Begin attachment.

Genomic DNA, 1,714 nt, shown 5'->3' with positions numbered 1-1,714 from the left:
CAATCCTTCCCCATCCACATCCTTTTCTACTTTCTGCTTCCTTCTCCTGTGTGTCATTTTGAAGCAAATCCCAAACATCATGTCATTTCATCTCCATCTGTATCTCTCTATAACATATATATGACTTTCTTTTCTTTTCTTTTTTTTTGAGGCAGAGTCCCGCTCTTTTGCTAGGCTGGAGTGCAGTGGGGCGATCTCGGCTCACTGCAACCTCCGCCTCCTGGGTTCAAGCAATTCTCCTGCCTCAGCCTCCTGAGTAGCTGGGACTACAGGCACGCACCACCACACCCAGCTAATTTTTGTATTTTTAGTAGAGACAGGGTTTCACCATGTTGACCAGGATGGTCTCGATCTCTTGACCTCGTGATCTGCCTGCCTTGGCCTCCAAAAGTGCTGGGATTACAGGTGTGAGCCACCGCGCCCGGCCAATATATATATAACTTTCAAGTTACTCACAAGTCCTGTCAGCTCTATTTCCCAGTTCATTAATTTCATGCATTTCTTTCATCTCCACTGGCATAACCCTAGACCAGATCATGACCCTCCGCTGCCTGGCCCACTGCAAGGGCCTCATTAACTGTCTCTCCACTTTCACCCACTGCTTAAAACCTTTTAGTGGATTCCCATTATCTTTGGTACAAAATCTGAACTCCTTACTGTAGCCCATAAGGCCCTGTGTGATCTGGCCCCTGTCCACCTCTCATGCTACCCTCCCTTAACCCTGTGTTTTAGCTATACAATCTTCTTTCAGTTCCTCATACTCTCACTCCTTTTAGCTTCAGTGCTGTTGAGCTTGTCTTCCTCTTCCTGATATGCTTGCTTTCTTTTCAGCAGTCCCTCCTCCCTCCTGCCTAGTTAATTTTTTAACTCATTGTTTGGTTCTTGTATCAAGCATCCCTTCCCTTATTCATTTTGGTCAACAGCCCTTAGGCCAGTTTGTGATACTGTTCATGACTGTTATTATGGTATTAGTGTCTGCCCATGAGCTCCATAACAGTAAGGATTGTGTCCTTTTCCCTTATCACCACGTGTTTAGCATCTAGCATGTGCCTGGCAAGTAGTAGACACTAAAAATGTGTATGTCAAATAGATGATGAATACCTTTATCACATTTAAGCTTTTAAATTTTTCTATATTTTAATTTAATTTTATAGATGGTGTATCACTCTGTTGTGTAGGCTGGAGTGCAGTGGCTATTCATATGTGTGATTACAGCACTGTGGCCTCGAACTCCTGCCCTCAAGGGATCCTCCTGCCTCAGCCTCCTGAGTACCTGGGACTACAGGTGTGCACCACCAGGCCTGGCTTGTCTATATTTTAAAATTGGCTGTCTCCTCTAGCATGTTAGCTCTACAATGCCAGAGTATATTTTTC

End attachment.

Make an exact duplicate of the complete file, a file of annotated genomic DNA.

Genomic DNA, 1,714 nt, shown 5'->3' with positions numbered 1-1,714 from the left:
CAATCCTTCCCCATCCACATCCTTTTCTACTTTCTGCTTCCTTCTCCTGTGTGTCATTTTGAAGCAAATCCCAAACATCATGTCATTTCATCTCCATCTGTATCTCTCTATAACATATATATGACTTTCTTTTCTTTTCTTTTTTTTTGAGGCAGAGTCCCGCTCTTTTGCTAGGCTGGAGTGCAGTGGGGCGATCTCGGCTCACTGCAACCTCCGCCTCCTGGGTTCAAGCAATTCTCCTGCCTCAGCCTCCTGAGTAGCTGGGACTACAGGCACGCACCACCACACCCAGCTAATTTTTGTATTTTTAGTAGAGACAGGGTTTCACCATGTTGACCAGGATGGTCTCGATCTCTTGACCTCGTGATCTGCCTGCCTTGGCCTCCAAAAGTGCTGGGATTACAGGTGTGAGCCACCGCGCCCGGCCAATATATATATAACTTTCAAGTTACTCACAAGTCCTGTCAGCTCTATTTCCCAGTTCATTAATTTCATGCATTTCTTTCATCTCCACTGGCATAACCCTAGACCAGATCATGACCCTCCGCTGCCTGGCCCACTGCAAGGGCCTCATTAACTGTCTCTCCACTTTCACCCACTGCTTAAAACCTTTTAGTGGATTCCCATTATCTTTGGTACAAAATCTGAACTCCTTACTGTAGCCCATAAGGCCCTGTGTGATCTGGCCCCTGTCCACCTCTCATGCTACCCTCCCTTAACCCTGTGTTTTAGCTATACAATCTTCTTTCAGTTCCTCATACTCTCACTCCTTTTAGCTTCAGTGCTGTTGAGCTTGTCTTCCTCTTCCTGATATGCTTGCTTTCTTTTCAGCAGTCCCTCCTCCCTCCTGCCTAGTTAATTTTTTAACTCATTGTTTGGTTCTTGTATCAAGCATCCCTTCCCTTATTCATTTTGGTCAACAGCCCTTAGGCCAGTTTGTGATACTGTTCATGACTGTTATTATGGTATTAGTGTCTGCCCATGAGCTCCATAACAGTAAGGATTGTGTCCTTTTCCCTTATCACCACGTGTTTAGCATCTAGCATGTGCCTGGCAAGTAGTAGACACTAAAAATGTGTATGTCAAATAGATGATGAATACCTTTATCACATTTAAGCTTTTAAATTTTTCTATATTTTAATTTAATTTTATAGATGGTGTATCACTCTGTTGTGTAGGCTGGAGTGCAGTGGCTATTCATATGTGTGATTACAGCACTGTGGCCTCGAACTCCTGCCCTCAAGGGATCCTCCTGCCTCAGCCTCCTGAGTACCTGGGACTACAGGTGTGCACCACCAGGCCTGGCTTGTCTATATTTTAAAATTGGCTGTCTCCTCTAGCATGTTAGCTCTACAATGCCAGAGTATATTTTTC